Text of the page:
sign in a cave in Laos

15 July 2010

coffin exhibition, National Museum, KL

This exhibition depicts coffins and burial rituals from southeast Asia. It is at Muzium Negara, the National Musuem in KL, and is held in the exhibition hall until 18 July 2010. Entry is RM2 and you are allowed to take photos. Apparently there is a RM3 camera fee but I wasn't asked for this!

It starts with the archaeological section, with the hall designed to look like a cave with a wooden plank walkway. This was the most interesting for me, as it showed cave burials - Neolithic & Hoabinhian burials from Gua Cha, Perak Man, Niah Cave, etc.

Gua Cha Neolithic
& Hoabinhian

Perak Man, above and below -

Boat coffins are also featured, such as those from Kuala Selinsing in Perak, and from Niah Caves -

Jar burials started in Neolithic times, and the jars were placed in caves or even in trees. Niah jars -

Stone slab burials have been found from various sites in Perak.

There is a section on burial and funeral customs relating to orang asli - the temiar wrap the body in a mat and carry it in a bamboo cylinder to the burial site. Mah Meri use wooden planks and bamboo coffins.

animal head

Temiar bamboo litter, and Semai & Temiar grave (below)

Bateq place the wrapped corpse in a tree platform.

Mah Meri

The exhibition then turns to the modern ethnic/religious burials. Different Muslim burials are described - generally the Malay community does not use a coffin, except for the east coast coastal regions, as the sandy and marshy areas are not suitable for cavity burials. The coffins are plain with no decoration. There is a hand drawn hearse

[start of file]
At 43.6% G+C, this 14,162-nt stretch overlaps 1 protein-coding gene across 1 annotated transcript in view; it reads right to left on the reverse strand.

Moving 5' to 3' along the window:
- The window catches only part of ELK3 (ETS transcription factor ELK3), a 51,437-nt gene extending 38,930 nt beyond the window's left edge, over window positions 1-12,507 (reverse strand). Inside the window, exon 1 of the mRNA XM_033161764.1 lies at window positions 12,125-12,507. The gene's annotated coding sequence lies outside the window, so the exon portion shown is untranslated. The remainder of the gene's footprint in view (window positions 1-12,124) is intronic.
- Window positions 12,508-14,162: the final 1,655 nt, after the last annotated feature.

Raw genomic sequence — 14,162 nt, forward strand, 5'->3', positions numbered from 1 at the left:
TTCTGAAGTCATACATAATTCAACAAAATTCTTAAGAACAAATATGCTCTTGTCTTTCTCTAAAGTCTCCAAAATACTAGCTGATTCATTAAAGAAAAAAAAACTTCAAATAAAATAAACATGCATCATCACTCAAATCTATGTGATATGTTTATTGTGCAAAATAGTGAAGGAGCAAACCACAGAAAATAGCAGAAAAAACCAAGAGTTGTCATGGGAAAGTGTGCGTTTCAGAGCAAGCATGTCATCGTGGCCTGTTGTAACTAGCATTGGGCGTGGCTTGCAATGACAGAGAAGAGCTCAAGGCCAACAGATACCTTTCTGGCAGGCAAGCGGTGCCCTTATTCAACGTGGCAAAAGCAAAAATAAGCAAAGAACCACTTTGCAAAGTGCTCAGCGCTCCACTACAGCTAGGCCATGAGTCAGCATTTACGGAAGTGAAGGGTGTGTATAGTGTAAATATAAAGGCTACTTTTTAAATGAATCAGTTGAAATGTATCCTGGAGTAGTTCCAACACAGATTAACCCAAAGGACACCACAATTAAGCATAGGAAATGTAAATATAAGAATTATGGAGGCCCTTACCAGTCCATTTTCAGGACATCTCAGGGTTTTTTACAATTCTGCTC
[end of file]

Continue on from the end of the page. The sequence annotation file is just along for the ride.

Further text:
Muslim bathing ritual

bamboo litter

Muslim footed wood coffin

Some Muslim wood coffins -

The Indonesian section shows the buffalo shaped coffins. The notice board also mentioned some with a pig motif, but no example was shown!

buffalo coffins from Indonesia

Coffins from Thailand weren't so well represented, with only a single notice board, with examples of a child's coffin -

Kalimantan Dayak coffin

modern Indian coffin

Hindu and Chinese get a small section, but I don't recall seeing much, if anything on Christian burials. There is a gold plated Chinese coffin.

Different tribes and areas from Borneo are represented, including a log coffin from a Sabah cave, and jar burials. There is an elaborate seladang shaped coffin from Sabah - these coffins have survived quite well as they are made of hard wood such as belian and were stored in caves.

ornate Kelabit coffins

Kelabit jars -

kinabatangan log coffin

Sabah jar -

Philippine burials are represented by a jar and also a rattan chair - the corpse is left to rot on the chair and later the skeleton is stored in a jar. The body fluids are collected in a basket under the chair and are dabbed onto family members for blessing.

Quite an interesting assortment of burials.

© Liz Price

No reproduction without permission

3 July 2010

Madai Caves hidden depths - Star

STAR Weekend
Saturday July 3, 2010

Exploring the hidden depths


The Madai Cave proves to have interesting treasures outside, as well as inside.